Asbestos in the North East: a deadly legacy

Photo courtesy of Bill Bradley:

The use of asbestos has had a deadlier effect on the North East of England than any other part of the UK.

Its common use in shipyards in the region, for example as a lagging material around pipe work, meant countless thousands of workers were exposed to asbestos over the decades.

The death rate remains higher here than in any other region – the latest figures reveal the death rate (measured in deaths per million people) to be at 102.2 for men and 21 for women, against a national average of 70.4 and 13.6 respectively.

And because of the way asbestos-related diseases develop, symptoms often don’t appear until decades after the fatal exposure took place – it means the death toll could yet increase over the next five years.

The death rate amongst women is something that has been an increasing concern over the past decade. Historically, this was often caused by third-party exposure, often when wives of shipyard workers would be laundering their husbands’ overalls.

Now, however, we are seeing more and more women who have been exposed whilst at work in buildings that contain asbestos – such as teachers exposed in schools, for example.

It is this change in what represents a ‘typical’ asbestos victim that has been especially shocking over the past decade.

Asbestos used as fake snow

Asbestos fibres are well-known for resembling snow: we have heard reports of shipyard workers in the North East being surrounded by so much asbestos that, without realising the dangers, would make it into balls and have ‘snowball’ fights with it.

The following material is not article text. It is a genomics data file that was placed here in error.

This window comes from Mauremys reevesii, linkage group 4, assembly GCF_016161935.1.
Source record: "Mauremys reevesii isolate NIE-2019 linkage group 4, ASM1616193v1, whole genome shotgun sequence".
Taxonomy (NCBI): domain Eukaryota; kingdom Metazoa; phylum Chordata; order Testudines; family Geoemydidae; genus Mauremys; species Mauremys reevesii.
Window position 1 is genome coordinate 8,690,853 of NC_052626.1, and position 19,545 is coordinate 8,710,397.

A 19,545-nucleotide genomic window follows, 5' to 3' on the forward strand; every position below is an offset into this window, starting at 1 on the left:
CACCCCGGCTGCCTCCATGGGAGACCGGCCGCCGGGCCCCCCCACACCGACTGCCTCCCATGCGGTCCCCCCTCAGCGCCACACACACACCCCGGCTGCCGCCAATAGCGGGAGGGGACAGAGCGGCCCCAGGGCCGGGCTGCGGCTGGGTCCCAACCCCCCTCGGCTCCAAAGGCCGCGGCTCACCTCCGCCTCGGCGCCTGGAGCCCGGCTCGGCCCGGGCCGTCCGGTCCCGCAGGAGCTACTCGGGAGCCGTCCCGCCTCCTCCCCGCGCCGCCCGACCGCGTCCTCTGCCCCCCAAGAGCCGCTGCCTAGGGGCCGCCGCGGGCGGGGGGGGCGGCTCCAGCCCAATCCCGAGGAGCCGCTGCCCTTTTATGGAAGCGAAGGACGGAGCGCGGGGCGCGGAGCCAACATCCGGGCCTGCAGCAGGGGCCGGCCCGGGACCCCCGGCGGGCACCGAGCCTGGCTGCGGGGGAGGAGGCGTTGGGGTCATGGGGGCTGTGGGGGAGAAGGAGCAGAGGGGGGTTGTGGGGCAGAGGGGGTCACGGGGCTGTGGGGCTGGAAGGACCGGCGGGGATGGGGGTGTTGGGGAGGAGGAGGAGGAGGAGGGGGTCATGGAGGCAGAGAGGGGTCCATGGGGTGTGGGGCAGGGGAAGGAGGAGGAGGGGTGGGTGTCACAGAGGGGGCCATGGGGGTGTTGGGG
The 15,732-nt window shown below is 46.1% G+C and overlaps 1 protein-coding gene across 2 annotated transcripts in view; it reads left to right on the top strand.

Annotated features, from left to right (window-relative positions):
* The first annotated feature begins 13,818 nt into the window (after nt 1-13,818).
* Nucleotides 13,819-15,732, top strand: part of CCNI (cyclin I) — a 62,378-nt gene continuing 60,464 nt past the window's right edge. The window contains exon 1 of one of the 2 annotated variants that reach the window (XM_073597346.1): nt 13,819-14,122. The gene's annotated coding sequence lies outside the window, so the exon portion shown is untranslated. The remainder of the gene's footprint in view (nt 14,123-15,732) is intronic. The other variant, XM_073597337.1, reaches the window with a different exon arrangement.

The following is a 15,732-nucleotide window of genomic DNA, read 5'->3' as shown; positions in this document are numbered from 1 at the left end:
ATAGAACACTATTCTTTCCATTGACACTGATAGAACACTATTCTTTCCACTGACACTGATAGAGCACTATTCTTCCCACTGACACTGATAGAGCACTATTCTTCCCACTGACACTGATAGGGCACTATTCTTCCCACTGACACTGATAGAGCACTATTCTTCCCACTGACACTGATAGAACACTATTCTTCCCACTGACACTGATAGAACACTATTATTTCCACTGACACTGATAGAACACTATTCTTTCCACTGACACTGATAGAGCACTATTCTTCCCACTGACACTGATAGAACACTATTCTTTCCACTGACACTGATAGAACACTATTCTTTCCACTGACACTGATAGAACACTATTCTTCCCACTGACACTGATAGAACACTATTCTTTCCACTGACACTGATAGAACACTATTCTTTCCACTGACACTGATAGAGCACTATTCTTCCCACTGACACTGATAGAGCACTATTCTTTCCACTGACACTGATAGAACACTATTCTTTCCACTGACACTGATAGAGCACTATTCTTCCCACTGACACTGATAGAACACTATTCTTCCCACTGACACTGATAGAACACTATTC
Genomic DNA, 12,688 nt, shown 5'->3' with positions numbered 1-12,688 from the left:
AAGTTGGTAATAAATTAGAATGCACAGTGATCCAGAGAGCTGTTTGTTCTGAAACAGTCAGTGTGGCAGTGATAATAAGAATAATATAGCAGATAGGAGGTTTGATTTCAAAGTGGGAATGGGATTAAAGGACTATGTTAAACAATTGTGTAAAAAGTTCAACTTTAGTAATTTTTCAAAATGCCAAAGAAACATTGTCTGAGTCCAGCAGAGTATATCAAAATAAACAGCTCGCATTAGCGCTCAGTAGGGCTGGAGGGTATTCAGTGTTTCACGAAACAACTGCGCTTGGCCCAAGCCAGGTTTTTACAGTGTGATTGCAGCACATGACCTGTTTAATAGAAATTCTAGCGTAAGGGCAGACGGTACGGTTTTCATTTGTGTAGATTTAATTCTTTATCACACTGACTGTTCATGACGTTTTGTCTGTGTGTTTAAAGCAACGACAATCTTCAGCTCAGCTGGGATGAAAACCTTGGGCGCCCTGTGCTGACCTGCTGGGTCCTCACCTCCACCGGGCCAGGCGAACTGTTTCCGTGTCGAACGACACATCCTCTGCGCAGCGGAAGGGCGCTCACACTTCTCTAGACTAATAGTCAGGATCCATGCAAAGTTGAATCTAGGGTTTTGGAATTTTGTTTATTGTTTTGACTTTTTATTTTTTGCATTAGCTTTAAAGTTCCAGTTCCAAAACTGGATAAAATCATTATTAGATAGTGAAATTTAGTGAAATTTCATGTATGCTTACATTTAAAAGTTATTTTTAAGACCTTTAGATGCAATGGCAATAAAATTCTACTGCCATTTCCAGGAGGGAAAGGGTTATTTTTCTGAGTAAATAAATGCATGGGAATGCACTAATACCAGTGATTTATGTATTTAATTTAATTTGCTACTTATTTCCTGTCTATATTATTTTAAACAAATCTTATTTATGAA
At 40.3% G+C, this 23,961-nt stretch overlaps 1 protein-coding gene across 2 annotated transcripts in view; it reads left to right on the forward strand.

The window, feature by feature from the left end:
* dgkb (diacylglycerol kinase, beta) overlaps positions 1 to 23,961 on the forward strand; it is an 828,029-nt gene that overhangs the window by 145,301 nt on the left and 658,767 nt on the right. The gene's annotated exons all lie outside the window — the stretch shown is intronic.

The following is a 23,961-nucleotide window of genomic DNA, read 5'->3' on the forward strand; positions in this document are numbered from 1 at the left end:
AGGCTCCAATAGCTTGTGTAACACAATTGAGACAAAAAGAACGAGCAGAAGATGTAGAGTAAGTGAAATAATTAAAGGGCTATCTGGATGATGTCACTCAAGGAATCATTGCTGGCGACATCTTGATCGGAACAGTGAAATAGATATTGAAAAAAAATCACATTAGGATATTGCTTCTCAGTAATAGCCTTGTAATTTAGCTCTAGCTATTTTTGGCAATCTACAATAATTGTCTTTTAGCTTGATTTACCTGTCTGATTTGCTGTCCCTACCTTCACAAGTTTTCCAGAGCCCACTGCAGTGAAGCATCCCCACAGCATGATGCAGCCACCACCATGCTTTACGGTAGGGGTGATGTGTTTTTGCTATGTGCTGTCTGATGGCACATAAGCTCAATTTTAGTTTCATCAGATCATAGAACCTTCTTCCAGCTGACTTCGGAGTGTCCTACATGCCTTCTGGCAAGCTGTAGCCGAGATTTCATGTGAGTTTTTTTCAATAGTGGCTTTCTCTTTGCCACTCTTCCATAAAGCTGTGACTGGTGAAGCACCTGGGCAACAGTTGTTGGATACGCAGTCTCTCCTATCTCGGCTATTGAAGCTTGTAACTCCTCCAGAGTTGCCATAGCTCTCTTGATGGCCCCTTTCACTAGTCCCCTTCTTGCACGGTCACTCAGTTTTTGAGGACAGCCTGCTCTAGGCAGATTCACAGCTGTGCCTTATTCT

In fact, asbestos was used as a snow substitute on film sets – manufacturers used to rebrand it under names including “Pure White”, “White Magic” and “Snow Drift”.

It was used in the classic Christmas film Holiday Inn, as well as in this famous scene from The Wizard of Oz (“Unusual weather we’re having, ain’t it?” the Lion asks…):

This underlines the relaxed attitude to asbestos. Holiday Inn was released in the early 1940s, before its dangers were widely accepted – but doctors in Germany were already convinced of its deadliness.

By the time most people working in shipyards had been exposed, asbestos was known to be an incredibly dangerous substance.


Mesothelioma is one of the best-known diseases that can develop after exposure to asbestos. It can be caused by a single fibre of asbestos so, while prolonged exposure can increase the chances of developing the condition, it can also take just a single exposure.

Mesothelioma is incurable and usually fast-acting. Once diagnosed, people are usually given a life expectancy of no more than two years, though it is often much shorter. It is also painful and causes a great deal of discomfort.

Medical treatment usually focuses on making the patient feel as comfortable as possible and can include draining fluid from lungs.

Browells and asbestos-related diseases

At Browell Smith & Co, we have decades’ worth of experience of dealing with families who have been torn apart by the effects of asbestos. When you instruct us, you can rest assured that your case is being handled by the best in the business.

We have extensive experience in handling these complex cases after working for many years on behalf of union members, asbestos support groups and the general public.

If you are suffering from a diagnosed asbestos-related condition, and you believe you were exposed while you at work, then we urge you to speak to us as quickly as possible.

If you have not yet been diagnosed, but suspect you may be suffering from a condition caused by asbestos exposure, then you must seek medical advice immediately.

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